Be careful what you wish for. That could be the take-home message from comments made to RareMetalBlog by Australian REE expert Dudley Kingsnorth. He says the continuation of present high prices, and especially any significant further rises, will just give greater emphasis to the need by end users to find substitutes for REE. After all, we have already seen the Japanese government put up funds to promote the identification and use of substitutes for REE and also to lift recycling of the elements – the whole idea being to free Japanese manufacturers from being hostages to the rare earth miners.
Kingsnorth, who runs Perth-based Industrial Minerals Co. of Australia, said that a few months ago he had forecast that, in 2015 and taken across the whole industry, REE producers would receive an average of between US$30/kg and US$40/kg rare earth oxides (REO). It is noteworthy that the figure for the first quarter of 2010 was between US$12/kg and US$15/kg REO and today it is between US$120/kg and US$150/kg REO. He adds that, when one considers that Lynas is forecasting their costs of production at US$10/kg, one can understand why many analysts are recommending Lynas as a ‘buy’ – it is a mark-up that even the iron ore miners can only dream about! Kingsnorth’s latest estimates for 2015 prices is that they will probably be in the range of US$40/kg to US$60/kg REO. The recent rise of dysprosium from US$750/kg to US$1,500/kg is, in his view, unsustainable. Already the high prices are having an effect: producers are selling much lower REE quantities than they were a year ago.
He sees some of the heavy rare earth oxides being in continuing short supply, but many of the others are likely to come off by substantial amounts.
This is not to say that mining REE will be unprofitable, says Kingsnorth. Those companies that get the financing to develop REE mines will, he says, be very profitable businesses. As noted above, Lynas Corp., at its operations in Western Australia and Malaysia, has target production costs of around US$10/kg, and Molycorp at Mountain Pass, California, lower again.
However, he doesn’t think these mines will reach their full capacity for several years. Lynas is being delayed by the environmental and health enquiry in Malaysia concerning the processing plant at Gebeng, but Kingsnorth believes the Malaysians will eventually give it the green light. Molycorp now looks like commencing start up mid-2012. Until these projects reach their design capacity they will enjoy very good prices, but at reduced volumes.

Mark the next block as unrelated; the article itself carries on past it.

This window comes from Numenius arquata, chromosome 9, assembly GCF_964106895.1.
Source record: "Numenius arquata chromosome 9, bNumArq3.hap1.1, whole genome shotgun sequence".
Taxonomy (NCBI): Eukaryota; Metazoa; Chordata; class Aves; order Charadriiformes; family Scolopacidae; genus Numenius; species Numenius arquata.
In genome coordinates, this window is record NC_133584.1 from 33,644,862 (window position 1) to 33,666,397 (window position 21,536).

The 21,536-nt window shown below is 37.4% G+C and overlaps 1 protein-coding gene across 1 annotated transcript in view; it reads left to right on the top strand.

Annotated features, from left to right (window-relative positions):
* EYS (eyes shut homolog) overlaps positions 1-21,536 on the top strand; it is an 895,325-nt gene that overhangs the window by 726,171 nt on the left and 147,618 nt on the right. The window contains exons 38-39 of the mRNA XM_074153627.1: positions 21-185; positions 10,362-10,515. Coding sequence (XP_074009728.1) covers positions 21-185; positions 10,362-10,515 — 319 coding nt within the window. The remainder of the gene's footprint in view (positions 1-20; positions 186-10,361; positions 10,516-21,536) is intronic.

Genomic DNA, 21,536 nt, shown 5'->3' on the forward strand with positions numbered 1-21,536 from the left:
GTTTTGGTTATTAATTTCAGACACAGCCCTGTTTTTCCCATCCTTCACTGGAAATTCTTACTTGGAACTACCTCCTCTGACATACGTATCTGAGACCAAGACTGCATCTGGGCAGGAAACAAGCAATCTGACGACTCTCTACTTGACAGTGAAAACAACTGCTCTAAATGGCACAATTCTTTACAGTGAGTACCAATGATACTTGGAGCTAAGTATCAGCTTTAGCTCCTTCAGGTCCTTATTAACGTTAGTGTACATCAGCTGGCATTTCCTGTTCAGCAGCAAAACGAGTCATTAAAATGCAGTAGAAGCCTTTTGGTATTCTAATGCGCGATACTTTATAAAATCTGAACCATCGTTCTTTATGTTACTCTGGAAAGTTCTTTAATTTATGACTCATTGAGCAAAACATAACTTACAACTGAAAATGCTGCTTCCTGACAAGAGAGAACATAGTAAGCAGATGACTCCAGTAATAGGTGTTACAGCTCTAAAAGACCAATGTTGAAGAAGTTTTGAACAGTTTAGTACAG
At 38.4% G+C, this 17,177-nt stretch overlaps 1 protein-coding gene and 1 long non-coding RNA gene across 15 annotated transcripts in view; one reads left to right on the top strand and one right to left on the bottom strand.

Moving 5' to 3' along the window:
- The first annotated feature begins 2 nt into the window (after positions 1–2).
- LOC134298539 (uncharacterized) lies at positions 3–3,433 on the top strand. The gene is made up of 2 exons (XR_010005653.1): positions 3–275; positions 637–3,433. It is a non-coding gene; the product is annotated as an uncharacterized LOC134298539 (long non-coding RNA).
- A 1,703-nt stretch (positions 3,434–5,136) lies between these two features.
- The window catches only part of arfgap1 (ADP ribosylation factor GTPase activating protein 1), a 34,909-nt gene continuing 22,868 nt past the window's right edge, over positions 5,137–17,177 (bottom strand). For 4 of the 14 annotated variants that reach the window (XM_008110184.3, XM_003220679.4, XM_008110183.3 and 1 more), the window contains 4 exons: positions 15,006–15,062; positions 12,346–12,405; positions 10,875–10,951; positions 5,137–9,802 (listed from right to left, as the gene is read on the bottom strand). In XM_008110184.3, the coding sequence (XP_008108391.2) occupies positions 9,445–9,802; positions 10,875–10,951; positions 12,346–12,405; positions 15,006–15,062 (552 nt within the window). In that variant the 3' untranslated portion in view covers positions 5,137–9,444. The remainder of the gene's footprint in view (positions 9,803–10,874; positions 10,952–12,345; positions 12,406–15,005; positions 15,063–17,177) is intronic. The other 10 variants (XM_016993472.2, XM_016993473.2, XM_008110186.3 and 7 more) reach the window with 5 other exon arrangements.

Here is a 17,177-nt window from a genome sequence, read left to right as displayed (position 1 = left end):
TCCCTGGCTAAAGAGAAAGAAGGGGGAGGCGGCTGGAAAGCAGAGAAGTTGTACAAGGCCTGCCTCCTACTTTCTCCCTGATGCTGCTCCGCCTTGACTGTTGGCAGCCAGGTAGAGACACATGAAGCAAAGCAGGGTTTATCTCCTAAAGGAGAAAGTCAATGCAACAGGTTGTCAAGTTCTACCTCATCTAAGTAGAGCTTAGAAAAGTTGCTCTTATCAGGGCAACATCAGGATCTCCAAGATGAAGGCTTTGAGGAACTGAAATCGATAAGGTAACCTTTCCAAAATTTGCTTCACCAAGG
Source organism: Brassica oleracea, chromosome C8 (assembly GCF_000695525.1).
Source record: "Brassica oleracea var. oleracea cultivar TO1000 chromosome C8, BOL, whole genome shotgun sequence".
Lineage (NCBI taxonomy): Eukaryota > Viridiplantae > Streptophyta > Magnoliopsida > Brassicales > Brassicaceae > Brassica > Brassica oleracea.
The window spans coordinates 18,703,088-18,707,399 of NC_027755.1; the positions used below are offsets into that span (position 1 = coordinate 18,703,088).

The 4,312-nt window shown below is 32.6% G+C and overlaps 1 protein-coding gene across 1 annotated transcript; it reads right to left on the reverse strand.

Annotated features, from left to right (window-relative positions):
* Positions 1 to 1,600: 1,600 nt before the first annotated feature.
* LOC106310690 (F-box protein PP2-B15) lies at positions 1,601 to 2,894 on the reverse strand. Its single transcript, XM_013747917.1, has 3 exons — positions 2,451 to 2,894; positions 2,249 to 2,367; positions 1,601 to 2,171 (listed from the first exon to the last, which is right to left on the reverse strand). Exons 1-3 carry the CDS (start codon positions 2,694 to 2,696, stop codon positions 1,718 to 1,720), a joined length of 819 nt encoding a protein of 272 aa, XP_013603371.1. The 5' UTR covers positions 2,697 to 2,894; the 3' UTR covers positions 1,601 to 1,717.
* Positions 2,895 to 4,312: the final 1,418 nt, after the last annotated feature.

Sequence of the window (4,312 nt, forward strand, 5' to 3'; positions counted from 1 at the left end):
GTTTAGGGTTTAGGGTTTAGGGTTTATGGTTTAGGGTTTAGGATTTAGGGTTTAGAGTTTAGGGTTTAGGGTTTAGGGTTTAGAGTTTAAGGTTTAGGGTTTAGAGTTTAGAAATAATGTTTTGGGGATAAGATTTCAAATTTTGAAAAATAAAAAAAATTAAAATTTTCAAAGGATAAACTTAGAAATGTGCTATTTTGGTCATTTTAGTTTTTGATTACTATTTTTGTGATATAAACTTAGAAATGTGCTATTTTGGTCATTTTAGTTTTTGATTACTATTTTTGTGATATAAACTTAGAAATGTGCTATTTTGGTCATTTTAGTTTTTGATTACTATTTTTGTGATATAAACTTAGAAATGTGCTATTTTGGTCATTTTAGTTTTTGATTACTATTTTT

He sees the current market being distorted by the Chinese system of export quotas; as a result of their scarcity there is a ‘value/price’ of approximately US$80 per kg REO quota. This is the reason why the lower priced light rare earths have increased in price by the greatest margins (more than 1,000 per cent in some cases). In the medium term, once Lynas and Molycorp are up to capacity Kingsnorth believes that this premium will disappear; the basis for his forecast of a fall in prices in 2014-15.
George Bauk, managing director of heavy rare earths hopeful Northern Minerals, is very wary about the recent explosive increase in prices; he believes it has the potential to stunt the growth of the industry and could lead to its demise if the current trend continues unabated.
He signalled that Northern Minerals is pressing ahead as quickly as possible, the current drilling program having been affected by heavy rains and causing the company frustration. Bauk also illustrated what he sees as the urgency by outlining how the company plans to accelerate the race to production.
“We are very conscious of the need for the rest of the world to develop its own sources of heavy rare earths as soon as possible if it is to become independent of China,” he added. “That is why we will develop any heavy rare earth resources we may identify/prove as soon practicable, if necessary without going to the ultimate value-add step of producing separated rare earths.”